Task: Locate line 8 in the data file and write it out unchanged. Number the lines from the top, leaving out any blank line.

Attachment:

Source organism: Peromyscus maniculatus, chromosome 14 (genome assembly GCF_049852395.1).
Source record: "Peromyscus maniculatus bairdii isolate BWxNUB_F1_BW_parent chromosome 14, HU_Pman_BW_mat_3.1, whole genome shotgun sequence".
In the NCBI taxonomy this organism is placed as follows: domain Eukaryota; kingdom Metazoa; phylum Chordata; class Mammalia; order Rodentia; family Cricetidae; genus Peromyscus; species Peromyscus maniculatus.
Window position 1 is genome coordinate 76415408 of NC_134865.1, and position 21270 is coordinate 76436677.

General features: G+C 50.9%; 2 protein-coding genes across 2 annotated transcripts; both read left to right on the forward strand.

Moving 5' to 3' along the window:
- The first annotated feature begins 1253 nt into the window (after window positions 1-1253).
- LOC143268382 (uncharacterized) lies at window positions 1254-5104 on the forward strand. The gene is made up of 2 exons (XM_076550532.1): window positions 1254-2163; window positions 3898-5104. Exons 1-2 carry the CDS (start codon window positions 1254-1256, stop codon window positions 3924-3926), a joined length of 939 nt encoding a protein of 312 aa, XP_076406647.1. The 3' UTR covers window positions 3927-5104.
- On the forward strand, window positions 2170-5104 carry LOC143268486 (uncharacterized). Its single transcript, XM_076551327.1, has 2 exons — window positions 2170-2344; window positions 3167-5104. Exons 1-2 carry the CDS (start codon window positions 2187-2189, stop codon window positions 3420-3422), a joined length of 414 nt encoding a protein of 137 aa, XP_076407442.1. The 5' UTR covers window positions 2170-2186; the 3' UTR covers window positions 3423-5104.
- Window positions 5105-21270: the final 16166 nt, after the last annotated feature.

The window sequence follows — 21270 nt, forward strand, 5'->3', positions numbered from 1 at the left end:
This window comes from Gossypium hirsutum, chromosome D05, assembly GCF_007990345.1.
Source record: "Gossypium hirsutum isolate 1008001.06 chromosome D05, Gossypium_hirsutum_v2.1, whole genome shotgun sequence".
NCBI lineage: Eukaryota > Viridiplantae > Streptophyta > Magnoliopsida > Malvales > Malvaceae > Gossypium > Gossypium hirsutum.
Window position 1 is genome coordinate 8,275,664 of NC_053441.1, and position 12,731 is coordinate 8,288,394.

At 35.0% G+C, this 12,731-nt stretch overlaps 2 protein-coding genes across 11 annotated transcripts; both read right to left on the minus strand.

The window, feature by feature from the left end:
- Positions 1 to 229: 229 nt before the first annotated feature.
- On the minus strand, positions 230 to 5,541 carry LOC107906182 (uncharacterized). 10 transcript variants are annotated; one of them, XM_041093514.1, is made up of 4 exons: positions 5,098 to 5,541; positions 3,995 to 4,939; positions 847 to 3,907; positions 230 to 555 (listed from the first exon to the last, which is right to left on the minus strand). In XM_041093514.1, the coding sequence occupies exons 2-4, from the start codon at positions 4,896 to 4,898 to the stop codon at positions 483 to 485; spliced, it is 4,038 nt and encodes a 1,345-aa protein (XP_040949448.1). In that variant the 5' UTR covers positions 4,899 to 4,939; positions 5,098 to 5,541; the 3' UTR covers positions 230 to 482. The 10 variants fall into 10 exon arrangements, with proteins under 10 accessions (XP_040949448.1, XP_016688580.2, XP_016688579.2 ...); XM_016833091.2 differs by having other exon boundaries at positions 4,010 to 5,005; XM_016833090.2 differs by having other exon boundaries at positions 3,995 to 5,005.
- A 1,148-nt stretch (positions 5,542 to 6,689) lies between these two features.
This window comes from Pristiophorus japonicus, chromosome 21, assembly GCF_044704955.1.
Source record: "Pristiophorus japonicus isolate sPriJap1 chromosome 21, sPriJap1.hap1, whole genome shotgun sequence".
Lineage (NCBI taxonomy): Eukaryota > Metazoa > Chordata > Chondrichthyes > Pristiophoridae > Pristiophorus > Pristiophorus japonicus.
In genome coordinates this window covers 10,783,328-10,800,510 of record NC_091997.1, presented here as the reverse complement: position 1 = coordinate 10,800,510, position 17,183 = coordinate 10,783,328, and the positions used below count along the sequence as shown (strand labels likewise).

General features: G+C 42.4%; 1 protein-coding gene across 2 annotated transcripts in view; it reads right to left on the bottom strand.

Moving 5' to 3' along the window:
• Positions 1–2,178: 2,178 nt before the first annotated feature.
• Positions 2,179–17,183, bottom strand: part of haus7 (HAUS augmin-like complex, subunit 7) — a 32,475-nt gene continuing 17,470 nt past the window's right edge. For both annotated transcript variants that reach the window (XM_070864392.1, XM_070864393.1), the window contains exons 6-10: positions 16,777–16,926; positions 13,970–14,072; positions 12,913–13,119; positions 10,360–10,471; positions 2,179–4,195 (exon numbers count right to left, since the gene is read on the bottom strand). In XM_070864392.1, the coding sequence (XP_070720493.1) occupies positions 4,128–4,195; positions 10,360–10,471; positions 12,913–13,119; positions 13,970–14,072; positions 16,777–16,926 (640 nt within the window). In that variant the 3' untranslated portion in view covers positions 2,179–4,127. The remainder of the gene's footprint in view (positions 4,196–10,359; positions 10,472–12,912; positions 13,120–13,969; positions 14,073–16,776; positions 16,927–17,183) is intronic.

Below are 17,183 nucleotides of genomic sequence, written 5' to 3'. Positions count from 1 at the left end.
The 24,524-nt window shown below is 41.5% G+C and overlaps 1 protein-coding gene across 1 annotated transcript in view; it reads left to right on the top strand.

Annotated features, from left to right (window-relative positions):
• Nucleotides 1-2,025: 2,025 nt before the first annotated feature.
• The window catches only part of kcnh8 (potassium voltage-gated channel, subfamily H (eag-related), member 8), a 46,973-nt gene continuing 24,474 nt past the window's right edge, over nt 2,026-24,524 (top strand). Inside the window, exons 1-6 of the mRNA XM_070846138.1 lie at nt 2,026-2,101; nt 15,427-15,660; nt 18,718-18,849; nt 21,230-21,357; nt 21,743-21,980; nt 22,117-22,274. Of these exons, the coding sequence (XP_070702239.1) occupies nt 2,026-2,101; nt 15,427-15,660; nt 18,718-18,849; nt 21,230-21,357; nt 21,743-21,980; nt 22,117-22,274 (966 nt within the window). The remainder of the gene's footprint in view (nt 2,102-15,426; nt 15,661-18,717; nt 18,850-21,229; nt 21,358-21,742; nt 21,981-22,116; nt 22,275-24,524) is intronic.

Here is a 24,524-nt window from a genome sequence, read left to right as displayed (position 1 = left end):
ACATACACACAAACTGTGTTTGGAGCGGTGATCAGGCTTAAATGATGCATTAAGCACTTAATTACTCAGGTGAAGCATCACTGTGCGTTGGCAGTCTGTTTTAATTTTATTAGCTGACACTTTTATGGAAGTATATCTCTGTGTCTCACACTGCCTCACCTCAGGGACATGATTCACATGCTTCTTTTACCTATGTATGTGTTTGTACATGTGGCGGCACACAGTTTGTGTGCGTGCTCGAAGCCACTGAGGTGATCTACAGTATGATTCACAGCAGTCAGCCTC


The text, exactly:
- LOC143268382 (uncharacterized) lies at window positions 1254-5104 on the forward strand. The gene is made up of 2 exons (XM_076550532.1): window positions 1254-2163; window positions 3898-5104. Exons 1-2 carry the CDS (start codon window positions 1254-1256, stop codon window positions 3924-3926), a joined length of 939 nt encoding a protein of 312 aa, XP_076406647.1. The 3' UTR covers window positions 3927-5104.